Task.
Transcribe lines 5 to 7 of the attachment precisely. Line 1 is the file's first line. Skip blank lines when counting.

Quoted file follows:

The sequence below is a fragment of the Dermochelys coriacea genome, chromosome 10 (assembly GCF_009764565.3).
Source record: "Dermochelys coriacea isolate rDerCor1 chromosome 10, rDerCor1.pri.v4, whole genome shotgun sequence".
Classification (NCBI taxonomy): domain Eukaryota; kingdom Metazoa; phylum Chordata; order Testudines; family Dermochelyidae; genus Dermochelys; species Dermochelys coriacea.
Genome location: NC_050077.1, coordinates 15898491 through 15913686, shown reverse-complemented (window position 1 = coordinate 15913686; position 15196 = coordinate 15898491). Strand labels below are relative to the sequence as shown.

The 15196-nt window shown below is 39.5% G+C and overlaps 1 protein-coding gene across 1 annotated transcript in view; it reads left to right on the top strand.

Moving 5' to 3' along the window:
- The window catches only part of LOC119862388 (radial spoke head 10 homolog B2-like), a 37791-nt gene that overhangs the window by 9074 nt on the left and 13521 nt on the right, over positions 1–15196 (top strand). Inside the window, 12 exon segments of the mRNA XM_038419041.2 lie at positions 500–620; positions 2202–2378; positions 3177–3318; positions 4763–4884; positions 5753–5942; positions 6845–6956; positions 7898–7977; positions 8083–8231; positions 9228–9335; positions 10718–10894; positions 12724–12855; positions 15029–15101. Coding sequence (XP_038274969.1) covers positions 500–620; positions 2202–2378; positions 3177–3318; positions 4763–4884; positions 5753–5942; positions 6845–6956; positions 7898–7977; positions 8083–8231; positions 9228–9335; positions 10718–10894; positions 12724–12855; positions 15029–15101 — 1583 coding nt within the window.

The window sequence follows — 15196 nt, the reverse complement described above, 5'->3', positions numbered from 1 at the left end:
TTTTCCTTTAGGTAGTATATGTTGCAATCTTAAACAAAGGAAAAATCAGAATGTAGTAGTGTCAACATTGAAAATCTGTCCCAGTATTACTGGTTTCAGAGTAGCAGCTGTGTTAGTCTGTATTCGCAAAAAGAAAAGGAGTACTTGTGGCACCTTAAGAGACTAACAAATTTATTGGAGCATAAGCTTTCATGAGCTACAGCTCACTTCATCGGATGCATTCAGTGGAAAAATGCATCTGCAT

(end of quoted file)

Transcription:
The 15196-nt window shown below is 39.5% G+C and overlaps 1 protein-coding gene across 1 annotated transcript in view; it reads left to right on the top strand.

Moving 5' to 3' along the window:
- The window catches only part of LOC119862388 (radial spoke head 10 homolog B2-like), a 37791-nt gene that overhangs the window by 9074 nt on the left and 13521 nt on the right, over positions 1–15196 (top strand). Inside the window, 12 exon segments of the mRNA XM_038419041.2 lie at positions 500–620; positions 2202–2378; positions 3177–3318; positions 4763–4884; positions 5753–5942; positions 6845–6956; positions 7898–7977; positions 8083–8231; positions 9228–9335; positions 10718–10894; positions 12724–12855; positions 15029–15101. Coding sequence (XP_038274969.1) covers positions 500–620; positions 2202–2378; positions 3177–3318; positions 4763–4884; positions 5753–5942; positions 6845–6956; positions 7898–7977; positions 8083–8231; positions 9228–9335; positions 10718–10894; positions 12724–12855; positions 15029–15101 — 1583 coding nt within the window.